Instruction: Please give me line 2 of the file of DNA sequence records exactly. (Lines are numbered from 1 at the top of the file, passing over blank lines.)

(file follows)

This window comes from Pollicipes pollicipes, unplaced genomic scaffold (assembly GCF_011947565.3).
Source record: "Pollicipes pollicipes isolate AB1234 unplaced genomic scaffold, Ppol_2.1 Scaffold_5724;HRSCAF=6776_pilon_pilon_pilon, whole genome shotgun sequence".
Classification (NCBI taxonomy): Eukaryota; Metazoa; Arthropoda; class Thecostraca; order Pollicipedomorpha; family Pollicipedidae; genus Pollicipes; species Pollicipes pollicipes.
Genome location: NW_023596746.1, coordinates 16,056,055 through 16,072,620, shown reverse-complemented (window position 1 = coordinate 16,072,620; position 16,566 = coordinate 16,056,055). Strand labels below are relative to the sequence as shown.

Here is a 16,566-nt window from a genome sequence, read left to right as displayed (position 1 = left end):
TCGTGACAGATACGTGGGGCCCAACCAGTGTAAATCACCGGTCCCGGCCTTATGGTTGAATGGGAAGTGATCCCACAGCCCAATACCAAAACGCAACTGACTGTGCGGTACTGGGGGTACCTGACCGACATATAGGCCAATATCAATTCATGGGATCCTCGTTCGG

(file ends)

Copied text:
Source record: "Pollicipes pollicipes isolate AB1234 unplaced genomic scaffold, Ppol_2.1 Scaffold_5724;HRSCAF=6776_pilon_pilon_pilon, whole genome shotgun sequence".